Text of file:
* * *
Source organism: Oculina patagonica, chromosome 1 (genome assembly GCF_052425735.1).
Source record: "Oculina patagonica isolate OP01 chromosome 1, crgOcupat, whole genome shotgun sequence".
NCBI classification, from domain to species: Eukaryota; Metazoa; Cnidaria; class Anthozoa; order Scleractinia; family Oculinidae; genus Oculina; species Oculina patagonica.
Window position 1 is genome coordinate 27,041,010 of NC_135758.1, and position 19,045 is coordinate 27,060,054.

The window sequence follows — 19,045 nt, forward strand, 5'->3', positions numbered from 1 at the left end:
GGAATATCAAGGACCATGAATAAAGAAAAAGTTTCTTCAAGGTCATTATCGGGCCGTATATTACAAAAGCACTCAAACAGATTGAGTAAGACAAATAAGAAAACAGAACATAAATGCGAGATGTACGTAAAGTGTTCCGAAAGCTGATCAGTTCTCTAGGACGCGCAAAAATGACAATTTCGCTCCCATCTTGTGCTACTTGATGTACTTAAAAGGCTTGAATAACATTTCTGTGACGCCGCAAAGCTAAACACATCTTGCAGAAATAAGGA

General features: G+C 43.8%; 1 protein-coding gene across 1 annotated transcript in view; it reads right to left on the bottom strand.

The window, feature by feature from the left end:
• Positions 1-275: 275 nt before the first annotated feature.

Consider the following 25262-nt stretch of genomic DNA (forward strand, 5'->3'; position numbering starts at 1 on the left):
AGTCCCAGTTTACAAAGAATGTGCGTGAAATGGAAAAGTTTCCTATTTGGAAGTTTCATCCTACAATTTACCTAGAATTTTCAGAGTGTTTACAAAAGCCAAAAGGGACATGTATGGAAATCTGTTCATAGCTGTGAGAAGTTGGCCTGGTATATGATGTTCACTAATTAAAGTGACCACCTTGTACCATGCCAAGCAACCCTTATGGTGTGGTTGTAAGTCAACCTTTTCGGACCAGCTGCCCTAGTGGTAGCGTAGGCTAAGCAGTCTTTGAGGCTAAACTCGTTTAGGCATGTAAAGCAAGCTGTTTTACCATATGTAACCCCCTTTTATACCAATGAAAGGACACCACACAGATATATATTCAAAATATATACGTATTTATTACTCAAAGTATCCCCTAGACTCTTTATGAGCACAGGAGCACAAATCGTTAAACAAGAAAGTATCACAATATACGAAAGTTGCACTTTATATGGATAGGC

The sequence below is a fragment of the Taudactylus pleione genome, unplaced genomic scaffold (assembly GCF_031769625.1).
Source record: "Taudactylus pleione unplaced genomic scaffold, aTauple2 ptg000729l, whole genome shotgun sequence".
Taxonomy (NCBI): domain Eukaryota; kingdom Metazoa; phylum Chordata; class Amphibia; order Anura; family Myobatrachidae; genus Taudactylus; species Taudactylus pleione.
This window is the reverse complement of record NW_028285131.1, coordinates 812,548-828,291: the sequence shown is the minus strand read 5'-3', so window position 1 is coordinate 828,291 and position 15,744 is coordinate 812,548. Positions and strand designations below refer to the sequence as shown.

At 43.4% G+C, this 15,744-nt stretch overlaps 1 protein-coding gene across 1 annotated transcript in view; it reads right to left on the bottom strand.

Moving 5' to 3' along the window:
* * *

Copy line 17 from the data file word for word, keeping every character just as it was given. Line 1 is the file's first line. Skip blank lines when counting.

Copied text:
Moving 5' to 3' along the window: